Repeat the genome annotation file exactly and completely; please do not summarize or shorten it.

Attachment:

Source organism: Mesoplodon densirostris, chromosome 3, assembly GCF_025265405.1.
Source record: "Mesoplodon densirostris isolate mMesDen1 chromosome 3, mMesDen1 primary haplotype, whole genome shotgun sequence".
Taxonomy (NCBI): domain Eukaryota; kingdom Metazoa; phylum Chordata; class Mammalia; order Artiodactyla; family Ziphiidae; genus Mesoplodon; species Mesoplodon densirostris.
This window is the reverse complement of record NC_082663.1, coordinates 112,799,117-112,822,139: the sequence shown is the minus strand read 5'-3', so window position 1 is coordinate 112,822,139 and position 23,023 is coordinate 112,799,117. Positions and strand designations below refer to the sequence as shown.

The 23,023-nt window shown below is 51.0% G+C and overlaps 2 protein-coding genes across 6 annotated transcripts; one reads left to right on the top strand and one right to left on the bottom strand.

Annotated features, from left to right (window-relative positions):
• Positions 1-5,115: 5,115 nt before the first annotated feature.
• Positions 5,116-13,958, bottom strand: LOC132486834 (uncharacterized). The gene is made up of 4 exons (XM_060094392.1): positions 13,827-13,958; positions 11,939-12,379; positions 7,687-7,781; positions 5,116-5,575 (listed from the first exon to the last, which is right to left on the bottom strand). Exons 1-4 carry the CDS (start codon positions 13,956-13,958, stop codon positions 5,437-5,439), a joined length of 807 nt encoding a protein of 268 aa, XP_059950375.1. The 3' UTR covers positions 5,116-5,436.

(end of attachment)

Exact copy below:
Source organism: Mesoplodon densirostris, chromosome 3, assembly GCF_025265405.1.
Source record: "Mesoplodon densirostris isolate mMesDen1 chromosome 3, mMesDen1 primary haplotype, whole genome shotgun sequence".
Taxonomy (NCBI): domain Eukaryota; kingdom Metazoa; phylum Chordata; class Mammalia; order Artiodactyla; family Ziphiidae; genus Mesoplodon; species Mesoplodon densirostris.
This window is the reverse complement of record NC_082663.1, coordinates 112,799,117-112,822,139: the sequence shown is the minus strand read 5'-3', so window position 1 is coordinate 112,822,139 and position 23,023 is coordinate 112,799,117. Positions and strand designations below refer to the sequence as shown.

The 23,023-nt window shown below is 51.0% G+C and overlaps 2 protein-coding genes across 6 annotated transcripts; one reads left to right on the top strand and one right to left on the bottom strand.

Annotated features, from left to right (window-relative positions):
• Positions 1-5,115: 5,115 nt before the first annotated feature.
• Positions 5,116-13,958, bottom strand: LOC132486834 (uncharacterized). The gene is made up of 4 exons (XM_060094392.1): positions 13,827-13,958; positions 11,939-12,379; positions 7,687-7,781; positions 5,116-5,575 (listed from the first exon to the last, which is right to left on the bottom strand). Exons 1-4 carry the CDS (start codon positions 13,956-13,958, stop codon positions 5,437-5,439), a joined length of 807 nt encoding a protein of 268 aa, XP_059950375.1. The 3' UTR covers positions 5,116-5,436.